Creating a relative abundance bar plot in R with qiime2 data

I am trying to use R to create a relative abundance chart using my qiime2 data. However I have having an issue. I want this plot to represent the genus and species levels cause I have 7 bacteria, however two of them are Wolbachia unidentified bacteria (but they are distinct from each other). The bar chart is grouping them together and I do not want this to happen.

Plot:

Code:
library(phyloseq)
library(qiime2R)
library(tidyverse)
library(permute)
library(lattice)
library(vegan)
library(picante)
library(cowplot)
library(ggplot2)

setwd("C:/Users/lily2/Desktop/Masters")

phy <- qza_to_phyloseq (features = "table_lily-noqueen.qza", "Aphaenogaster_taxonomy_3.qza",
tree = "rooted-tree.qza")
metadata<-import_qiime_sample_data("metadata_lily_forR.txt")
phy_metadata <- merge_phyloseq(phy, metadata)
phy_metadata

shannon <- read_qza("shannon_vector.qza")
rich <- plot_richness(phy)

phy_rel_abund <- transform_sample_counts(phy, function(x) {x / sum(x)})
plot_bar(phy_rel_abund, fill = "Genus") +
geom_bar(aes(color = Genus, fill = Genus), stat = "identity", position = "stack") +
labs(x = "", y="Relative abundance") +
theme_q2r() +
ggtitle("Relative abundance stack bar plot") +
theme(axis.title = element_text(color="black", face="bold", size=10)) +
theme(plot.title = element_text(color="black", face = "bold", size =12, hjust = 0.5))

2 Likes

Hi there,

I think maybe the best way to do this is using RESCRIPt before importing the taxonomy QZA to phyloseq. See this RESCRIPt tutorial section explaining how to do it. I think this fits your needs, as the tutorial section says:

If for any reason you still want to do this directly in R, without getting too much into it (because I am not very familiar with phyloseq), AFAIK the phylogeny slot of the Phyloseq object is a character matrix, so some rudimentary base R code like:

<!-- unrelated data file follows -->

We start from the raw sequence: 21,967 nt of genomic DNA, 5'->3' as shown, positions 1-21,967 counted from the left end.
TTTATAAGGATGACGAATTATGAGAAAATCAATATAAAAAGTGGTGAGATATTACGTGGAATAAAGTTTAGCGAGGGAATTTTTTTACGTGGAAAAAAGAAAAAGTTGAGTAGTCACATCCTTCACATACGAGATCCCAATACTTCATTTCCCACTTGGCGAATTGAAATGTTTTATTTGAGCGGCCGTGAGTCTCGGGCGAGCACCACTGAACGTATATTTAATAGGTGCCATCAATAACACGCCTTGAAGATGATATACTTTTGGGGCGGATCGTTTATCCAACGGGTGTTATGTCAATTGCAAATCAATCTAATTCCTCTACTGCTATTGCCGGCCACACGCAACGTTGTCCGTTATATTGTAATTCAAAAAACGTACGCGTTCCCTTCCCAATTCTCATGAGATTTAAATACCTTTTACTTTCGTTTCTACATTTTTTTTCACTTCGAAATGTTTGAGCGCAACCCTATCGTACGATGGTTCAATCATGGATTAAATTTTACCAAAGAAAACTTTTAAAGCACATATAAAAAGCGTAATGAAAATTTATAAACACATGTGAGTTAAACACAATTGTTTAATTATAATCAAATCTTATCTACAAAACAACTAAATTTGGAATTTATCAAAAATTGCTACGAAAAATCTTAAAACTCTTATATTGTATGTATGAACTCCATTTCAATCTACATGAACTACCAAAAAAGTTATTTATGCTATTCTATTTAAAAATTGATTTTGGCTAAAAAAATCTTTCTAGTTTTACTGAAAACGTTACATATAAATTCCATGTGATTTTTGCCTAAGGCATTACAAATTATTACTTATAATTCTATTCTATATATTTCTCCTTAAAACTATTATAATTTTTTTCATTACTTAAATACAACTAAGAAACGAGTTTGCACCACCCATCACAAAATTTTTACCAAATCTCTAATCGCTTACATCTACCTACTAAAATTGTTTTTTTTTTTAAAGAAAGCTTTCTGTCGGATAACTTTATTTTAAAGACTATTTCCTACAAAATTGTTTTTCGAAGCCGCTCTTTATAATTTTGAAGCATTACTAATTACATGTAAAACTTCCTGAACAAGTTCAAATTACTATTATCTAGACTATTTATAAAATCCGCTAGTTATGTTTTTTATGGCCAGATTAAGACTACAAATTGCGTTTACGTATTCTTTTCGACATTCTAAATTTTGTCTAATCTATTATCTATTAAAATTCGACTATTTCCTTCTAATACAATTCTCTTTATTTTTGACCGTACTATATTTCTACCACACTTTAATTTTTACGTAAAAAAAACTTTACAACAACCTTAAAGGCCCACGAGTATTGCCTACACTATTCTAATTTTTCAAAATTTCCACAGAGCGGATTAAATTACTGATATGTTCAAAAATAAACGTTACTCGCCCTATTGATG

mat[mat[, "ID_column"] == "AB000000", "Genus_column"] <- "Wolbachia_1"

mat[mat[, "ID_column"] == "AB000001", "Genus_column"] <- "Wolbachia_2"

should do the trick (I'm not familiar with SILVA either, I assume that, like UNITE, it has an identifier somewhere you can use for searching).

Also, it's quite likely that phyloseq or any other microbiome R package already has a built-in function to do this. But, again, I don't have experience with phyloseq. So I would stick to the RESCRIPt approach.

Best wishes,

Sergio

--

Disclaimer: I'm only another forum user, just like you. Please don't take my answer as a ground truth. A Forum Moderator would probably provide you with a more accurate answer.

2 Likes

Hello Lily,

EDIT: Here's how I would do this
EDIT: I no longer use Phloseq. See by solution with Base R + Tidyverse below!

Phyloseq::psmelt() converts a Phyloseq object into a Tidy™ DataFrame :broom:.

Once my data is in this standard R data structure, I can edit the taxonomy and make plots with my favorite R packages.

Here's some real (and very old) example code:

Here's some (newer) code on your data:

phy_rel_abund |>
  psmelt() |>
  mutate(
    Genus = case_when(
      # fix Wolbachia
    )
  ) |>
  ggplot(aes(...)) + # Start ggplot
  geom_bar()         # Make the rest of the plot

Other notes:

Phyloseq has been abandoned for years, so I'm using Tidyverse packages instead.

Please don't take my answers as truth either! There are many ways to make a barplot. :bar_chart:

4 Likes

Sorry to double-post!

I've been meaning to post a modern example, so here goes!

Because I usually run qiime taxa barplot anyway, I just import that .qzv file into R.

This uses Base R + Tidyverse (no Phylose, not even qiime2r!)

Full code on GitHub:

2 Likes

Hi. To use R microeco package to create bar plot is also a good choice. Some examples can be found here (Chapter 4 Composition-based class | Tutorial for R microeco package (v1.7.1)). The file2meco package provides a function to fast convert qza to microtable object (Chapter 8 file2meco package | Tutorial for R microeco package (v1.7.1)).

1 Like